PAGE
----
Home Europe Ex-driver goes on trial in France accused of ‘complicity’ in Rwanda genocide

Ex-driver goes on trial in France accused of ‘complicity’ in Rwanda genocide

by editor

Former hotel driver Claude Muhayimana goes on trial in Paris today (November 22) accused of complicity in Rwanda”s 1994 genocide by transporting Hutu militiamen who massacred hundreds of Tutsis.

Muhayimana, 60, who investigators say also hid Tutsis at risk of death and helped some escape, fled after the genocide and gained French nationality in 2010.

Around 50 witnesses are expected to testify at what will be the third trial linked to one of the worst tragedies of the 20th century.

The genocide saw 800,000 minority Tutsis and moderate members of the Hutu majority slaughtered in just three months from April to July 1994.

At the time, Muhayimana was a driver for the hotel Guest House in Kibuye, on the shores of Lake Kivu.

He is accused of “complicity” in genocide and crimes against humanity for having “aided and abetted” the militia by transporting them on several occasions to the sites of massacres in the western Kimberley region, where tens of thousands of people were killed.

Muhayimana faces a life sentence if convicted. He was arrested in 2014, a year after the opening of an investigation initiated by a complaint from the Collective of Civil Parties for Rwanda (CPCR), which fights against impunity and the presence in France of those allegedly involved in the Rwandan genocide.

Three people have already been convicted: an army officer sentenced to 25 years in prison, and two mayors who were given life sentences.

But Muhayimana will be the first “ordinary” citizen to face justice having been considered “respectable all-around” before the killings, said Alexandre Kiabski, a lawyer for the CPCR, one of the plaintiffs.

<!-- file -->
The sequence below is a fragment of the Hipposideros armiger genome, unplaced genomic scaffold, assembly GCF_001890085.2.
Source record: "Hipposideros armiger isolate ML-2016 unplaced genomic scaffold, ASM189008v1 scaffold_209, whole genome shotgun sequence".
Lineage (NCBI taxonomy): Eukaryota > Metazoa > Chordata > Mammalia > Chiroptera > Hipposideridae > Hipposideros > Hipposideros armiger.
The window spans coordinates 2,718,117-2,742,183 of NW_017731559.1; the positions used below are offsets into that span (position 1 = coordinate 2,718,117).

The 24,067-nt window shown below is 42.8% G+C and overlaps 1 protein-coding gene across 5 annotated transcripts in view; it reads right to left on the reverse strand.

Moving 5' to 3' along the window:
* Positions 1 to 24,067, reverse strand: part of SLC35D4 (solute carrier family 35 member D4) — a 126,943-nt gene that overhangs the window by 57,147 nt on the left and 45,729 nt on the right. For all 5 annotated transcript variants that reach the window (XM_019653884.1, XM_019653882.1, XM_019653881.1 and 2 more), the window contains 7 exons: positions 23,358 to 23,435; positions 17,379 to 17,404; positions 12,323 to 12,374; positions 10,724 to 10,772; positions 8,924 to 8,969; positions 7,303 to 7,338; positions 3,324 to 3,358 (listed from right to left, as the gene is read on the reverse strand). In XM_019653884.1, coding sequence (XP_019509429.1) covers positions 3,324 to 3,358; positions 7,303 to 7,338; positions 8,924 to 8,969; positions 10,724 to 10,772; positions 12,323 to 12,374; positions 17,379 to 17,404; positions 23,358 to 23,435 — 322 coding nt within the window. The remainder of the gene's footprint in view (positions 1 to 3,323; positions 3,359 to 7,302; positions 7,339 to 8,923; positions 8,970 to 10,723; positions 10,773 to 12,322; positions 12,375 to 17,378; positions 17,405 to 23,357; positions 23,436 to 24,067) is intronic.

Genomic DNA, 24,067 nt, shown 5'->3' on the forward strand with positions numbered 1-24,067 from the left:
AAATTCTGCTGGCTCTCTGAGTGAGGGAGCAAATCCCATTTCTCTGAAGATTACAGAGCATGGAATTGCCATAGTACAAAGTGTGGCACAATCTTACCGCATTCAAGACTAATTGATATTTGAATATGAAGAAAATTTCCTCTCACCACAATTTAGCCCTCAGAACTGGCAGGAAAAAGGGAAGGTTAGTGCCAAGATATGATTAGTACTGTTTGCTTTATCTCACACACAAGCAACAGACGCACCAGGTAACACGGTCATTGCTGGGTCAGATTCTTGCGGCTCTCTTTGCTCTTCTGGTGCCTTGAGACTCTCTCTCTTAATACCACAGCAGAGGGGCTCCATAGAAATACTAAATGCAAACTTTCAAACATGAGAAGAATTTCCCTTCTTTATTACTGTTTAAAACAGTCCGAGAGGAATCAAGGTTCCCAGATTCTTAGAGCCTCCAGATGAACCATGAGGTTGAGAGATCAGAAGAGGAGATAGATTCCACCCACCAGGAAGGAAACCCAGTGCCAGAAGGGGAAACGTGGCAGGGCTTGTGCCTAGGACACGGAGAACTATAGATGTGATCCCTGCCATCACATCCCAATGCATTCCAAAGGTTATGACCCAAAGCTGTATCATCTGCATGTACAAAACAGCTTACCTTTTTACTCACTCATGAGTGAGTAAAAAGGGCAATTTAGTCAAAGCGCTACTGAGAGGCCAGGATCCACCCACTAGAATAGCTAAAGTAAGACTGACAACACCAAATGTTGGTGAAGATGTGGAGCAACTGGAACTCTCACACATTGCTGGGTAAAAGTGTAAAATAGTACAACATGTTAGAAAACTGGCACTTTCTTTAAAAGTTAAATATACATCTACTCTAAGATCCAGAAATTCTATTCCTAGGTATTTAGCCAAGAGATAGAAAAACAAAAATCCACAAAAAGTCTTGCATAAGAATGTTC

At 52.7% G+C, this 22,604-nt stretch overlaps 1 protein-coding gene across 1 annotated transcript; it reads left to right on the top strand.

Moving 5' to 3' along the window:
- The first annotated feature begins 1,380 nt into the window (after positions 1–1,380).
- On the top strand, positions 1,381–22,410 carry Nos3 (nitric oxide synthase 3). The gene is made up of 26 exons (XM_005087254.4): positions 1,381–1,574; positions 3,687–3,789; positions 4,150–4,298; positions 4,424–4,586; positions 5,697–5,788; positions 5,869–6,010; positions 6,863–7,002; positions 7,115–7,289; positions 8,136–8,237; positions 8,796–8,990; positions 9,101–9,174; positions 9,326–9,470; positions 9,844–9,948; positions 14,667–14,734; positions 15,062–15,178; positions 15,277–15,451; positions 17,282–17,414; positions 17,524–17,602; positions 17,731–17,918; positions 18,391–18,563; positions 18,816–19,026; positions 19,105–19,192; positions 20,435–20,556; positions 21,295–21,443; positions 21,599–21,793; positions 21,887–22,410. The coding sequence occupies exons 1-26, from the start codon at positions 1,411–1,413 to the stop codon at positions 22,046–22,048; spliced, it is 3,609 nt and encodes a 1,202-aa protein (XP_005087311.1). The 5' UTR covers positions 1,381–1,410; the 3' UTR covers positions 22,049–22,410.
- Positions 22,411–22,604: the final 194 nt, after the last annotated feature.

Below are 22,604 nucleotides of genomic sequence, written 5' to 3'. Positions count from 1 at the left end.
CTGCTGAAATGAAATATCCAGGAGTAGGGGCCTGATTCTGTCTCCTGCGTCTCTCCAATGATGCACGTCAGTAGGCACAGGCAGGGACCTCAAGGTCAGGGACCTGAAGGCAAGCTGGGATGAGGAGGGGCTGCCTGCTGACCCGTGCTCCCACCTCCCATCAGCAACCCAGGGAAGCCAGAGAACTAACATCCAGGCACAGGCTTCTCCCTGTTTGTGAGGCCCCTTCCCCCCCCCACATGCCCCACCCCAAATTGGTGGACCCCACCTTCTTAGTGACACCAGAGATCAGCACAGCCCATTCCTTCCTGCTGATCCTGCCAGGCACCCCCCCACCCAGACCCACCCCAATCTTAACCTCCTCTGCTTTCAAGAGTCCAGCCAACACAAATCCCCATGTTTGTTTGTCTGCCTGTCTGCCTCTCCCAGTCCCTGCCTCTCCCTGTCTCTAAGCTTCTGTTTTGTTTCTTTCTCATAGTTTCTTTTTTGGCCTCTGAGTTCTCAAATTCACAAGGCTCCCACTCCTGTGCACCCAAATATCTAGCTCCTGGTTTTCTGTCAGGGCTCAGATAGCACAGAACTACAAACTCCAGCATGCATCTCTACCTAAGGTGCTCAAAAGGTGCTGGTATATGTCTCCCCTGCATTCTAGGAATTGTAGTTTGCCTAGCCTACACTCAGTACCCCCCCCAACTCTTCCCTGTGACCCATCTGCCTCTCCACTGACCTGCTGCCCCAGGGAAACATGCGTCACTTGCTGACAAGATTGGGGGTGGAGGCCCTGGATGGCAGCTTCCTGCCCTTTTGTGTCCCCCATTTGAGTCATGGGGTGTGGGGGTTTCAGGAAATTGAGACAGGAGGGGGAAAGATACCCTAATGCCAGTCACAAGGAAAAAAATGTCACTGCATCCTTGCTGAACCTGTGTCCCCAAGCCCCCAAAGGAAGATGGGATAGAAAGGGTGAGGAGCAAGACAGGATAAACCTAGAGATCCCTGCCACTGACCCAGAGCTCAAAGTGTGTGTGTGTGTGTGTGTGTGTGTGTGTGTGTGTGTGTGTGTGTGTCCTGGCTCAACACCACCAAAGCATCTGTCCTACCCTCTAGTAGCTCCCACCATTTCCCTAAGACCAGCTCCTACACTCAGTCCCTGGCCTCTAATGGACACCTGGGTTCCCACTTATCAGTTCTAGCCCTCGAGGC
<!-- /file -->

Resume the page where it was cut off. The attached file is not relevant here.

He dismissed claims by the defence that Muhayimana had no choice but to obey the Hutu authorities, saying “there were other drivers who refused”.

The trial will last nearly a month, hearing dozens of witnesses, including 15 from Rwanda.

“We are dealing with an ordinary citizen who had no authority over anyone,” said Philippe Meilhac, one of the accused’s lawyers.

“He will explain himself in length, breadth, and depth. He is a man who has been waiting for 10 years.”

France has for years denied requests to extradite suspects to Rwanda, fuelling a row between the two nations, with President Paul Kagame accusing Paris of denying Rwanda jurisdiction.

But relations between the two countries have warmed considerably since a historians’ report commissioned by President Emmanuel Macron and released in March recognised France’s “overwhelming” responsibilities in failing to halt the massacres.

Macron also visited Kigali in May, when he acknowledged that his country had ignored warnings of the impending massacres while backing the genocidal regime.

Around 30 trials of other Rwanda genocide suspects remain to be heard by French courts.

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